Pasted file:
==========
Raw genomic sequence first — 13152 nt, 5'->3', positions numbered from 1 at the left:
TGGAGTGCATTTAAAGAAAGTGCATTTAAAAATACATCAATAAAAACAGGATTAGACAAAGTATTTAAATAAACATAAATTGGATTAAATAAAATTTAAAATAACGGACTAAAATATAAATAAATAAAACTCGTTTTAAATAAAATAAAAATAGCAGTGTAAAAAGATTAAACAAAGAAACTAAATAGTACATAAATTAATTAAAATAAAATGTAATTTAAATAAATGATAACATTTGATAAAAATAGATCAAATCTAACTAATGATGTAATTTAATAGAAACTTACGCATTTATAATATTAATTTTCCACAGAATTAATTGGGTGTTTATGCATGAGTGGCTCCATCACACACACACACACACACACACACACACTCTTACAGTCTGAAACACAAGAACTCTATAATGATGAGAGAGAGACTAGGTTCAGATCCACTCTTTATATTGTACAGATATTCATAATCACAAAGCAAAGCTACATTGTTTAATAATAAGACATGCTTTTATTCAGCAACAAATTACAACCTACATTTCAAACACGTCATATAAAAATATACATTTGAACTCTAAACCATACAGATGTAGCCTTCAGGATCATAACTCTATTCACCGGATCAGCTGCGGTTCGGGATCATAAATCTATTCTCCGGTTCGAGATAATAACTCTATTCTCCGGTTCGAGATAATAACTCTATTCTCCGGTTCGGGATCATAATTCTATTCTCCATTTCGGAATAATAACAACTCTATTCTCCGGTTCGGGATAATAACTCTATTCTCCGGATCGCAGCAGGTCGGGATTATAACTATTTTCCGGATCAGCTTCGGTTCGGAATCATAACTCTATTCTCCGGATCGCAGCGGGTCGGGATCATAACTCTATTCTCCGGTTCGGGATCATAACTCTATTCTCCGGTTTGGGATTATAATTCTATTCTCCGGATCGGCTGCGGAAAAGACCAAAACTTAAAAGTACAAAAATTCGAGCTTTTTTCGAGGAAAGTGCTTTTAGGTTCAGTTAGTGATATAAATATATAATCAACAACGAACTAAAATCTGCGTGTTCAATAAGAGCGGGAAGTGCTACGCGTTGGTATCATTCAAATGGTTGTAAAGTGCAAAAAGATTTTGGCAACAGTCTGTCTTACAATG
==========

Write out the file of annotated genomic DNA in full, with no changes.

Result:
Raw genomic sequence first — 13152 nt, 5'->3', positions numbered from 1 at the left:
TGGAGTGCATTTAAAGAAAGTGCATTTAAAAATACATCAATAAAAACAGGATTAGACAAAGTATTTAAATAAACATAAATTGGATTAAATAAAATTTAAAATAACGGACTAAAATATAAATAAATAAAACTCGTTTTAAATAAAATAAAAATAGCAGTGTAAAAAGATTAAACAAAGAAACTAAATAGTACATAAATTAATTAAAATAAAATGTAATTTAAATAAATGATAACATTTGATAAAAATAGATCAAATCTAACTAATGATGTAATTTAATAGAAACTTACGCATTTATAATATTAATTTTCCACAGAATTAATTGGGTGTTTATGCATGAGTGGCTCCATCACACACACACACACACACACACACACACTCTTACAGTCTGAAACACAAGAACTCTATAATGATGAGAGAGAGACTAGGTTCAGATCCACTCTTTATATTGTACAGATATTCATAATCACAAAGCAAAGCTACATTGTTTAATAATAAGACATGCTTTTATTCAGCAACAAATTACAACCTACATTTCAAACACGTCATATAAAAATATACATTTGAACTCTAAACCATACAGATGTAGCCTTCAGGATCATAACTCTATTCACCGGATCAGCTGCGGTTCGGGATCATAAATCTATTCTCCGGTTCGAGATAATAACTCTATTCTCCGGTTCGAGATAATAACTCTATTCTCCGGTTCGGGATCATAATTCTATTCTCCATTTCGGAATAATAACAACTCTATTCTCCGGTTCGGGATAATAACTCTATTCTCCGGATCGCAGCAGGTCGGGATTATAACTATTTTCCGGATCAGCTTCGGTTCGGAATCATAACTCTATTCTCCGGATCGCAGCGGGTCGGGATCATAACTCTATTCTCCGGTTCGGGATCATAACTCTATTCTCCGGTTTGGGATTATAATTCTATTCTCCGGATCGGCTGCGGAAAAGACCAAAACTTAAAAGTACAAAAATTCGAGCTTTTTTCGAGGAAAGTGCTTTTAGGTTCAGTTAGTGATATAAATATATAATCAACAACGAACTAAAATCTGCGTGTTCAATAAGAGCGGGAAGTGCTACGCGTTGGTATCATTCAAATGGTTGTAAAGTGCAAAAAGATTTTGGCAACAGTCTGTCTTACAATG